Since the end of the Cold War, the US nuclear weapons infrastructure has atrophied, according to the new NPR. This was the result of both disuse and policy decisions. The United States, for example, has not conducted a nuclear test detonation in a decade. Since 1992, Washington has observed an informal moratorium on such testing.
The Bush Administration announced that it will continue to adhere to the moratorium. “The President is observing the moratorium and has said so,” noted Rumsfeld.
However, the new Administration opposes ratification of the Comprehensive Test Ban Treaty, unlike the Clinton Administration. It wants to rebuild the nation’s ability to carry out an underground nuclear test, if that is needed to ensure the safety and reliability of America’s nuclear weapons.
“We need to improve our readiness posture to test from its current two- to three-year period to something substantially better,” said Crouch.
This step seemed timely. On Jan. 2, the Department of Energy released a report, prepared by its inspector general, that called attention to continuing problems associated with the safety and reliability of the nation’s nuclear weapons, which without nuclear testing, have become a “most serious challenge area.”
Improvement of the nuclear weapons infrastructure would permit the US to reduce its current arsenal more comfortably, according to the Bush NPR, secure in the knowledge that it could respond quickly to technological surprise or a change in geopolitics.
Knowledge that the US had not written off the ability to create and test new weapon designs might also dissuade any future adversary from starting a new competition in nuclear armaments, in that the US could respond simply by making a political decision to restart production.
New strategic arms control treaties (such as a signed, ratified, and in-force START III accord) clearly would inhibit Washington’s ability to pursue a future nuclear buildup. That, in fact, would be the point of such a treaty. But it is also the major reason that the Bush Administration is resisting Russia’s desire to codify deep reductions in a detailed, written form.
On a recent visit to the Pentagon, Baluyevskiy spoke to the press about this disconnect. Where the US wants flexibility, Moscow desires transparency and predictability, he said. “We are for irreversibility of the reduction of the nuclear forces,” said Baluyevskiy.
Not every expert agrees that the Bush nuclear program represents a true break with the Cold War past. The NPR’s planned force structure and warhead levels–and least those envisioned for 2007–are comparable to those planned by Clinton, they note. Even a level of 2,200 warheads might reflect a continued emphasis on counterforce targeting of Russian weapons, some maintain.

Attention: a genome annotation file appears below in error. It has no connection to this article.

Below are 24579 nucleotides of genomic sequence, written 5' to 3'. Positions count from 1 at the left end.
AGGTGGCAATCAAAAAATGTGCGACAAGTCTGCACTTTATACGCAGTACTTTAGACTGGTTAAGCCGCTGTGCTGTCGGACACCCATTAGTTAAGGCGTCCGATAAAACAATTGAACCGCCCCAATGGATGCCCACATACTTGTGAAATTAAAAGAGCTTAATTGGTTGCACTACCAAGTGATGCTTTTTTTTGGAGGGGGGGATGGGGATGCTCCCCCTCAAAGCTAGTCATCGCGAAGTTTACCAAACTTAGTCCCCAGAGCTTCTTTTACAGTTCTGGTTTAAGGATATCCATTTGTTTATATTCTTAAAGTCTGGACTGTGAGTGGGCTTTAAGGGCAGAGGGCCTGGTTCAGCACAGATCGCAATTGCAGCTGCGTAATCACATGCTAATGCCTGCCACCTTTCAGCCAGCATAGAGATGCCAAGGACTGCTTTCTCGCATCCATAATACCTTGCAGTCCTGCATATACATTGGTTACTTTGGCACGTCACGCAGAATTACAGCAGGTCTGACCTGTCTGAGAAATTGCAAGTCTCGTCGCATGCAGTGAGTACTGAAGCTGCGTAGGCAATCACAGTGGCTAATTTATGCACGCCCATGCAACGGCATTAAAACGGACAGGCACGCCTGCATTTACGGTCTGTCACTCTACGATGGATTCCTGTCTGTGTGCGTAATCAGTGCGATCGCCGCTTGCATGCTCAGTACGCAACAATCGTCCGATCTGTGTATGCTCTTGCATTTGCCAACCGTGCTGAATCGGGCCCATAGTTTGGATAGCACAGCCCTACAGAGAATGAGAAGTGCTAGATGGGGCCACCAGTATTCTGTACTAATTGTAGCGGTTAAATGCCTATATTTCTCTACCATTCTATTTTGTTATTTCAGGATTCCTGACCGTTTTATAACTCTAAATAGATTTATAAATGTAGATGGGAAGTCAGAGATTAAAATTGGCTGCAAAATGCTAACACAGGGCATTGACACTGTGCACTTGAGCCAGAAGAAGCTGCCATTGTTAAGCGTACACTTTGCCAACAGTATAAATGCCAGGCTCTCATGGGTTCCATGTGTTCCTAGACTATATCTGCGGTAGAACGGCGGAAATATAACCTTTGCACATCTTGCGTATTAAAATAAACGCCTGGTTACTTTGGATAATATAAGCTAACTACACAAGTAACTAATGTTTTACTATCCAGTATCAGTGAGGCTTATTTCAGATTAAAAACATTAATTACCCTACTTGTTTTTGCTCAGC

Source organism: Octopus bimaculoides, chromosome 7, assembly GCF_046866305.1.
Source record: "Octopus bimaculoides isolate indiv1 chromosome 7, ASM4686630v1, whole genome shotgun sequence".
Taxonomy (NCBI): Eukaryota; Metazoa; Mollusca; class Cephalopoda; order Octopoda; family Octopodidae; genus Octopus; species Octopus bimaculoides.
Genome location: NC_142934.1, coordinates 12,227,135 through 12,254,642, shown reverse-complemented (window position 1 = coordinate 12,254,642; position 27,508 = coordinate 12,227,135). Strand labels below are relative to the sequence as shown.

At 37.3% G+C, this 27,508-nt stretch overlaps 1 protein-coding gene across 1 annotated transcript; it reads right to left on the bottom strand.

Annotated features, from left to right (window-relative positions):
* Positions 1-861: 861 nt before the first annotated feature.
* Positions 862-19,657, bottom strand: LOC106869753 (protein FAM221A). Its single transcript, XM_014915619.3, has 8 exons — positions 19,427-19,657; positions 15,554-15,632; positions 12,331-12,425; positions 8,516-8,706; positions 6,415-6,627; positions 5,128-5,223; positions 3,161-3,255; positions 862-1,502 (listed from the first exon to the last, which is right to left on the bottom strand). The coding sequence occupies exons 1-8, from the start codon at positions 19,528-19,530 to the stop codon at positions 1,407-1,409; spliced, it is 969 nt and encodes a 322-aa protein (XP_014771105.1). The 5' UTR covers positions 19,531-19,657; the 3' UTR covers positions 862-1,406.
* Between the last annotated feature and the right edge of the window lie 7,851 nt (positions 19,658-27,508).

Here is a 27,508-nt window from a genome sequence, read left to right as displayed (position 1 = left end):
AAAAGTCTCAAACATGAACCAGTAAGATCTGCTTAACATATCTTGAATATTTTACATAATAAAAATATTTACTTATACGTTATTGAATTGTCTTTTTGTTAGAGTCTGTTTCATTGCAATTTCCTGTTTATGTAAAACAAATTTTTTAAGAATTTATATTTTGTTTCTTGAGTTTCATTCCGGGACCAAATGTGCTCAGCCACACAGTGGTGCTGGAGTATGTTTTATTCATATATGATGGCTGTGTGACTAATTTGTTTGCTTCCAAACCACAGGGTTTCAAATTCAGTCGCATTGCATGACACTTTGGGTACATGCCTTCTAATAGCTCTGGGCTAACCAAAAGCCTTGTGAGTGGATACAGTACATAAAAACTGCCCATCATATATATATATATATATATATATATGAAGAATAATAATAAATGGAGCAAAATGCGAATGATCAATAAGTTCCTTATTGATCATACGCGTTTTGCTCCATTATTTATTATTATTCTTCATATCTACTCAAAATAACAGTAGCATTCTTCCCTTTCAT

One skeptic is Jan M. Lodal, a National Security Council official during the Nixon and Ford Administrations who also held high Pentagon positions in the Clinton Administration.
“There is no need to keep American force levels as high as 2,200 offensive weapons,” he wrote in the New York Times. “That number comes out of war planning calculations that presuppose extended deterrence to protect Europe from a Soviet invasion-a mission no longer necessary in today’s world. If that mission were dropped, 1,000 nuclear weapons could meet our post-Cold War nuclear security needs.”
Those needs, he said, boil down to deterrence of Russia and China, deterrence of attacks by rogue states, and “the very unlikely (but not impossible) need to use a nuclear weapon to pre-empt chemical or biological attack on the United States.”
Bush officials insist that their plan adequately addresses the problems of today’s security environment. It reduces American reliance on nuclear forces with an approach that offers some non-nuclear deterrent options and provides synergies between all parts of defense, they say.
It is, said the Pentagon study, “the first step in military transformation” of United States forces.
“The Cold War is over,” said Crouch. “We have a nuclear capability that was built then. … We are transforming our forces in a way that … is much more appropriate to the security environment and the threats that we believe we will face in the future.”
Robert S. Dudney is the executive editor of Air Force Magazine. Peter Grier, a Washington editor for the Christian Science Monitor, is a longtime defense correspondent and regular contributor to Air Force Magazine. His most recent article, “Turkey Stands Forward,” appeared in the February 2002 issue.